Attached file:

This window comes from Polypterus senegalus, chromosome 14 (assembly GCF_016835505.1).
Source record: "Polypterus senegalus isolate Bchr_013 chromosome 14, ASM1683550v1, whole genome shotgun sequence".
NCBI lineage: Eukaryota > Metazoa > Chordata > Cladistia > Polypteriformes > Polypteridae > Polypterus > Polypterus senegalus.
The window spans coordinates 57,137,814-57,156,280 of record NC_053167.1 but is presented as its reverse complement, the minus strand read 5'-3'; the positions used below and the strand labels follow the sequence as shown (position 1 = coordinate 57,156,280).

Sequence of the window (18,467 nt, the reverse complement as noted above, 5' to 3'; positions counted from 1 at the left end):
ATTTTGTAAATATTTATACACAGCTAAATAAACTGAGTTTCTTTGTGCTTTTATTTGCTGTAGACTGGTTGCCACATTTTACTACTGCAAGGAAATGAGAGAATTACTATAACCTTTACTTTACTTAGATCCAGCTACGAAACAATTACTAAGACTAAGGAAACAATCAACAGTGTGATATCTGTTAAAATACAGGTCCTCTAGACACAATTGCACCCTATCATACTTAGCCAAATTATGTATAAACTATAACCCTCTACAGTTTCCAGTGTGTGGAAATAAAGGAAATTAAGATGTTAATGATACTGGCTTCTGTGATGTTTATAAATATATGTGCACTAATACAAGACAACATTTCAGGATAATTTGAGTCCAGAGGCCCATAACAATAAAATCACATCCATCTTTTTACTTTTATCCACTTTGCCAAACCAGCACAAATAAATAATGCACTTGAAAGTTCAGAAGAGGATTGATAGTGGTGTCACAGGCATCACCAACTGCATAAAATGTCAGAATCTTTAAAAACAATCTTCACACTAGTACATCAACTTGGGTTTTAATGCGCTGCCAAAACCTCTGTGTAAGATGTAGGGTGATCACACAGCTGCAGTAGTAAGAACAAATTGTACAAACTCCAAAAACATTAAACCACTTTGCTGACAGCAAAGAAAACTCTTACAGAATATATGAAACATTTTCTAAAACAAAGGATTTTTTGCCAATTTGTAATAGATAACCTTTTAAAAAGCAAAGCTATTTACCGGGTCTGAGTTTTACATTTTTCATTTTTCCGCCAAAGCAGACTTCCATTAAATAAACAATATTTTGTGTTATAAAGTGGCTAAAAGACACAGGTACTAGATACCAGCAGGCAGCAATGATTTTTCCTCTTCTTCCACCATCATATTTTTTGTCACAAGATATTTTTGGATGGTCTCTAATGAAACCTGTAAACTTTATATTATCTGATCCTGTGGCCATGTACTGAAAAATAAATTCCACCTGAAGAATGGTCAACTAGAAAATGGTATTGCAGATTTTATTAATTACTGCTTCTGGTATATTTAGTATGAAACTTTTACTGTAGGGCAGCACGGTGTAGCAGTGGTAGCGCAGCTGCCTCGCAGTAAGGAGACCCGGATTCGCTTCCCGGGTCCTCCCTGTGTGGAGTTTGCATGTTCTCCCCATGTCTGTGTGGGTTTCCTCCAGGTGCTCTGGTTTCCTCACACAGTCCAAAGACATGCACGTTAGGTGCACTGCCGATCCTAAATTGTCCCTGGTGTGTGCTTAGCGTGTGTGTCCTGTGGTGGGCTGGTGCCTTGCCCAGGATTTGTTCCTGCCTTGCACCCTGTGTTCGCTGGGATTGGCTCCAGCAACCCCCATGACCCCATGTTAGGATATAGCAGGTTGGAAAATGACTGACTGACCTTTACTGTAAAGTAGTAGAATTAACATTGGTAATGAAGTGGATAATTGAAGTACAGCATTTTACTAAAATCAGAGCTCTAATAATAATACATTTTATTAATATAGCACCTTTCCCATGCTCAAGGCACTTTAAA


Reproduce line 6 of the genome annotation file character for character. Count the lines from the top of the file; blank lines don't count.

ATTTTGTAAATATTTATACACAGCTAAATAAACTGAGTTTCTTTGTGCTTTTATTTGCTGTAGACTGGTTGCCACATTTTACTACTGCAAGGAAATGAGAGAATTACTATAACCTTTACTTTACTTAGATCCAGCTACGAAACAATTACTAAGACTAAGGAAACAATCAACAGTGTGATATCTGTTAAAATACAGGTCCTCTAGACACAATTGCACCCTATCATACTTAGCCAAATTATGTATAAACTATAACCCTCTACAGTTTCCAGTGTGTGGAAATAAAGGAAATTAAGATGTTAATGATACTGGCTTCTGTGATGTTTATAAATATATGTGCACTAATACAAGACAACATTTCAGGATAATTTGAGTCCAGAGGCCCATAACAATAAAATCACATCCATCTTTTTACTTTTATCCACTTTGCCAAACCAGCACAAATAAATAATGCACTTGAAAGTTCAGAAGAGGATTGATAGTGGTGTCACAGGCATCACCAACTGCATAAAATGTCAGAATCTTTAAAAACAATCTTCACACTAGTACATCAACTTGGGTTTTAATGCGCTGCCAAAACCTCTGTGTAAGATGTAGGGTGATCACACAGCTGCAGTAGTAAGAACAAATTGTACAAACTCCAAAAACATTAAACCACTTTGCTGACAGCAAAGAAAACTCTTACAGAATATATGAAACATTTTCTAAAACAAAGGATTTTTTGCCAATTTGTAATAGATAACCTTTTAAAAAGCAAAGCTATTTACCGGGTCTGAGTTTTACATTTTTCATTTTTCCGCCAAAGCAGACTTCCATTAAATAAACAATATTTTGTGTTATAAAGTGGCTAAAAGACACAGGTACTAGATACCAGCAGGCAGCAATGATTTTTCCTCTTCTTCCACCATCATATTTTTTGTCACAAGATATTTTTGGATGGTCTCTAATGAAACCTGTAAACTTTATATTATCTGATCCTGTGGCCATGTACTGAAAAATAAATTCCACCTGAAGAATGGTCAACTAGAAAATGGTATTGCAGATTTTATTAATTACTGCTTCTGGTATATTTAGTATGAAACTTTTACTGTAGGGCAGCACGGTGTAGCAGTGGTAGCGCAGCTGCCTCGCAGTAAGGAGACCCGGATTCGCTTCCCGGGTCCTCCCTGTGTGGAGTTTGCATGTTCTCCCCATGTCTGTGTGGGTTTCCTCCAGGTGCTCTGGTTTCCTCACACAGTCCAAAGACATGCACGTTAGGTGCACTGCCGATCCTAAATTGTCCCTGGTGTGTGCTTAGCGTGTGTGTCCTGTGGTGGGCTGGTGCCTTGCCCAGGATTTGTTCCTGCCTTGCACCCTGTGTTCGCTGGGATTGGCTCCAGCAACCCCCATGACCCCATGTTAGGATATAGCAGGTTGGAAAATGACTGACTGACCTTTACTGTAAAGTAGTAGAATTAACATTGGTAATGAAGTGGATAATTGAAGTACAGCATTTTACTAAAATCAGAGCTCTAATAATAATACATTTTATTAATATAGCACCTTTCCCATGCTCAAGGCACTTTAAA